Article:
Holocaust survivor is saved again

Jack Betteil has a long history of survival. The 95-year-old was 16 when World War II broke out. He was sent to six concentration camps before being freed in Austria.

"They took away my parents right away. My uncles, my aunts—everybody was sent to Auschwitz," he said. "I had a strong will to live and part of my makeup was humor." 

The Holocaust survivor was saved back then and a second time earlier this year. He was diagnosed with severe aortic stenosis, a condition that doctors say can be deadly if left untreated.

Open-heart surgery wasn't an option because of his age, so Dr. Bruce Rutkin opted for a catheter-based approach.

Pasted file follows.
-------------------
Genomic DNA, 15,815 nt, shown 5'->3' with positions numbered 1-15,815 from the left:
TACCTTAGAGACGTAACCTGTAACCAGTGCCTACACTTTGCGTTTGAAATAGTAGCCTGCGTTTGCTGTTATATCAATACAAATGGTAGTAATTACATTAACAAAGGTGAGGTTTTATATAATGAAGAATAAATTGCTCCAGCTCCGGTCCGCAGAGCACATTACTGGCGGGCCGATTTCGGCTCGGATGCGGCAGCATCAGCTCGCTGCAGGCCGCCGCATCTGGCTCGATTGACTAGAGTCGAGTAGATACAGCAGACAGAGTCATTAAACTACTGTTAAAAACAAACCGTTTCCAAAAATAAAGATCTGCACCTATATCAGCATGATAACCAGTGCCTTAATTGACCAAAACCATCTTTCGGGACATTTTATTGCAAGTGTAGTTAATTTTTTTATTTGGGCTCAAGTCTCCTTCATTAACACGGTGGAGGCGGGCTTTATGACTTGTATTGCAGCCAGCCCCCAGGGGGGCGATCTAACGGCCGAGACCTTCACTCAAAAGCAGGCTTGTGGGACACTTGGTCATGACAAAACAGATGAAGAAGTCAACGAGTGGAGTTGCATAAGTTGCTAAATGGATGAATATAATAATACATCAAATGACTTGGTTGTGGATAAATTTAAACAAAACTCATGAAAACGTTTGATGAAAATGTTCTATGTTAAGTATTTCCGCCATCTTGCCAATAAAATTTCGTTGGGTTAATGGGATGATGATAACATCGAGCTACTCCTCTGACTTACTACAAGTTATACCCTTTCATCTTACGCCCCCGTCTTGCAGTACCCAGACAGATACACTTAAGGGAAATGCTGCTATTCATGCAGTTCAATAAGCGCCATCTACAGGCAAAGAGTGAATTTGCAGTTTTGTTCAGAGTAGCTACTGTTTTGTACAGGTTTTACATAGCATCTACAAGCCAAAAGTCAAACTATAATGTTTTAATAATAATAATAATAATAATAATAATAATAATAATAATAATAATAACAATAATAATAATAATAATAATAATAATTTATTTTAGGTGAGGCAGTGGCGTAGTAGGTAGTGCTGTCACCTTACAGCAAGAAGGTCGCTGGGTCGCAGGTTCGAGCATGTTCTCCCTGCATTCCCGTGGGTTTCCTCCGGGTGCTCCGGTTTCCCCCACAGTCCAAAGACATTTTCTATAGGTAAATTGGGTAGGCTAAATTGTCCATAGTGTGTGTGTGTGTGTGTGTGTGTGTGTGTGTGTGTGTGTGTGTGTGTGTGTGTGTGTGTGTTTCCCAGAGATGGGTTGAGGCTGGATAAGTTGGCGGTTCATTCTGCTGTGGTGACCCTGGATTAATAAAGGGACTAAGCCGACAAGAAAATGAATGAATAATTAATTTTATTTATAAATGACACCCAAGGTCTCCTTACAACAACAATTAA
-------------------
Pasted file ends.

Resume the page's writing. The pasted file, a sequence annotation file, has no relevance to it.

"So TAVR—trans-catheter aortic valve replacement—is essentially a type of valve that can be crimped or placed into a catheter and we can deliver a new valve placing it right in their existing valve without removing it and without opening the chest," Dr. Rutkin said, "giving them a new functioning valve through a very minimally invasive technique.

Doctors say a normal artery is in the range of 2 to 4 centimeters. A new valve made of metal with leaflets from a pig's heart was implanted. They open and close with every beat to restore normal blood flow.

Jack enjoys carving Native American art and making his own jewelry. He says feels like he is 65.

"I'm 95, I'm ready to go, and here Dr. Rutkin put something in my heart and I'm alive again," Betteil said. "I'm looking forward to living to be at least 100."

That is because his barber promised him a free haircut and he won't give up the appointment.